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Mount Adams in a Day

“You’re going to climb Mt Adams in ONE DAY?” was the response I received whenever I told any of my adventurer-type friends about the plan Andy and I had to summit Washington’s 12,276’ mountain. I guess it should have seemed a little crazier to us but the idea of packing sleeping bags, pads, water, and food up to the 9,400’ lunch counter and finishing the climb the next day seemed even crazier. So, we let our climbing friends know that we would meet them at their campsite sometime around 6am, pitched a tent at the trailhead, crawled into bed around 830pm, and set an alarm for 130… AM.

The morning got off to a slightly slow start (we left at 220am rather than 2am) but hiking by headlamp on an empty trail and racing the nearly-full moon up the mountain was pretty magical. We chatted and sunk into a rhythm, stashing an extra few litres of water a couple of miles in. The darkness consumed our hike as we followed the well-marked trail for a couple thousand feet. Then, the trail disappeared. Suddenly the darkness became complicated as Andy pulled out his GPS and map of Adams so we could get our bearings. Deciding that we would eventually find the trail, we decided to keep hiking UP and ended up climbing up a field of mostly stable rock for a while before realizing that we should be on the other side of the snow in order to get back on track. CRAMPONS ON. My first time wearing crampons was great fun- I’ve never felt so secure walking on snow in my life! I guess that’s what they’re for ;)

Maybe an hour later, still not 100% certain we’re on the correct trail but certain we’re going in the right direction, we hear someone call “ANDY!” and realize that we’ve made it to the lunch counter, where our friends were camping. Phew! Walking toward them and checking our watches, we realize that we’re quite ahead of schedule and that it’s barely 5am. The sky is beginning to lighten as we wait for them to pack up their stuff and drink their coffee. We took this moment to layer up a bit since the elevation was beginning to make things a bit CHILLY. Headlamps were beginning to appear from the abyss around us and our fellow mountaineers were beginning to rise.

Coffee down the hatch, backpacks packed, Andy, Ty, Kristen, and I set our sights on Pikers Peak, aka, the false summit of Mt Adams. The sun began its march up the sky, chasing the moon away for the day and if we were beginning to feel any aches and pains from the climb, they went sailing away as the sky paraded a cascade of colors around us.

Once again, crampons are the best things ever and whoever invented them needs to be hugged and kissed and just worshipped because this climb would have been a bit harrier without them.

Although my legs were beginning to tire a bit as we reached and crossed over the false summit, and my brain was a bit loopy from the elevation, our goal was in sight and everything below us was breathtakingly beautiful.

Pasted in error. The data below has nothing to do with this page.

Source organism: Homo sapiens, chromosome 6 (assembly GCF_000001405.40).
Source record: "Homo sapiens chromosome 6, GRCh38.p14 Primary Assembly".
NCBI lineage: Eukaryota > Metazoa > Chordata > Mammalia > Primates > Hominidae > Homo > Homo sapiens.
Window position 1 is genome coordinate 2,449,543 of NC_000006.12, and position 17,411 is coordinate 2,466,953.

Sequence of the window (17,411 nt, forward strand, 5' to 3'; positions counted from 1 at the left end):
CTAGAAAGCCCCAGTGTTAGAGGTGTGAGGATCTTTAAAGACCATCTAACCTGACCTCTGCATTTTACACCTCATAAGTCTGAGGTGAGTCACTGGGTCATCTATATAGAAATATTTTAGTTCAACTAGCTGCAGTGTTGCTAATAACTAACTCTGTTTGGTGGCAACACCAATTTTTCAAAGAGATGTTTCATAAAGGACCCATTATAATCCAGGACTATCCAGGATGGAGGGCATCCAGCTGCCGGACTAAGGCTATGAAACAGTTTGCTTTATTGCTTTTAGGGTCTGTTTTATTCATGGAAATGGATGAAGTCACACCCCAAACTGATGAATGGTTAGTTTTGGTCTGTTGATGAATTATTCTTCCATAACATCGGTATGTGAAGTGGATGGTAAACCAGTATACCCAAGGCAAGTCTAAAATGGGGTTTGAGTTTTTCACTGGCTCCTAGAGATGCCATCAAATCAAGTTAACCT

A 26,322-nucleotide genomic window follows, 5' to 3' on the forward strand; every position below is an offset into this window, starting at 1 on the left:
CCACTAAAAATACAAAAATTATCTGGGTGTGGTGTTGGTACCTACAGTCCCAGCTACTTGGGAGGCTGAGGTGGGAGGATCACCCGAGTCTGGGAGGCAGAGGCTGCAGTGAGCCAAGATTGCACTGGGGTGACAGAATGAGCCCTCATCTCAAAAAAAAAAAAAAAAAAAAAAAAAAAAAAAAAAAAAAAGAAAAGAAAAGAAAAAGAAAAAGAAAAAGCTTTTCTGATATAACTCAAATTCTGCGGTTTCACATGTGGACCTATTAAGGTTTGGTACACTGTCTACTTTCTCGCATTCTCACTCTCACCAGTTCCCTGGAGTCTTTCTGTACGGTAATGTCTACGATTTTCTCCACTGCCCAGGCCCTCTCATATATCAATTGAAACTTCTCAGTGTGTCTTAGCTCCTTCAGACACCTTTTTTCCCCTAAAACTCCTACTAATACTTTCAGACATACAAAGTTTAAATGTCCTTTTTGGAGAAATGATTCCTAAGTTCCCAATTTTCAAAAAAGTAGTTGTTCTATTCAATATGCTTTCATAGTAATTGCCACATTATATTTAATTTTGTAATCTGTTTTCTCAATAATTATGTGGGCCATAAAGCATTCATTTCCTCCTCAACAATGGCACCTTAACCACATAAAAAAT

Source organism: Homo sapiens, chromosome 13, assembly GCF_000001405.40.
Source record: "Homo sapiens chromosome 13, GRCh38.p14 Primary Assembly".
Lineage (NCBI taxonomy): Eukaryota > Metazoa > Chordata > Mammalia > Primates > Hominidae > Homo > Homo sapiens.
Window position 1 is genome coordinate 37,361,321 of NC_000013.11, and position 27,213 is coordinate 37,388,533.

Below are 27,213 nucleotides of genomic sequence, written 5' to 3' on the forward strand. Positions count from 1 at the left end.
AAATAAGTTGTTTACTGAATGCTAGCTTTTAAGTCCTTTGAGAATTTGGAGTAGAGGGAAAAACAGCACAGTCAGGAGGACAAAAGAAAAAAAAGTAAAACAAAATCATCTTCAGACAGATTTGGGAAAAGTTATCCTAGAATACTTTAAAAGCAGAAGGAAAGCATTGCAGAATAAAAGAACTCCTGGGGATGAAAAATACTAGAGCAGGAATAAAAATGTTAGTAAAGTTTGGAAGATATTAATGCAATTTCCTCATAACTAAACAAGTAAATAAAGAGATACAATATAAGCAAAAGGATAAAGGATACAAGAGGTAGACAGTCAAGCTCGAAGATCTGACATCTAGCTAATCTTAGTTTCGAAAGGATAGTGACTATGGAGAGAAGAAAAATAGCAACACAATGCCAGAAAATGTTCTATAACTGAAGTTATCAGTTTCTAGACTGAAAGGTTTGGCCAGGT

Up and up and up we went, staying ahead of a rather haphazard looking group, rocking out to some tunes and smiling at each other every so often, our thin-air-inspired grins full of excitement.

And then… SUMMIT. In under 6 hours. Because we’re very fit adventurers.

Sulfur Mine

Ty + Kristen (this climb was part of their ANNIVERSARY TRIP!!)

We hung out on the summit long enough to eat some snacks, drink some water, and enjoy the view before starting the climb back down, heading specifically towards the glissade tubes we were psyched about.

Now, the glissading was sweet for the most part. I was slightly terrified by the time we were halfway down the first one though since not only had some random dude nearly glissading RIGHT ON TOP OF ME, but a grumpy old man rudely informed me that the alternative of walking down with crampons would be incredibly dangerous (Ty and Andy were already down the tube and Kristen was loading up at this point) and that some girl had just been life flighted off the mountain because she didn’t self arrest at the bottom and ended up on the rock pile at the base of a tube. So, I elected to walk down a steep section… stupidly. Having no clue how to walk down hill in snow without crampons, I was on the verge of tears after I slipped, fell, and self arrested with all of my might. Andy, savior of mine, coach, adventure partner, speed climbed up the slope to me and walked me through walking downhill in the snow. I won’t go into any more detail, but I was legitimately terrified until he got up to me and baby-stepped me through the process. He really is the best ever.

The rest of the climb was uneventful and we eventually made it back to the trailhead (where the beer was). For my first “real mountain,” Mt Adams was incredible. I feel so incredibly thankful/fortunate/lucky to have had the climbing partners I had with me on this trip and even more thankful to have had Andy there, patiently coaching me when I needed it, and playfully pushing me when I wanted it. I cannot wait for our next summit <3

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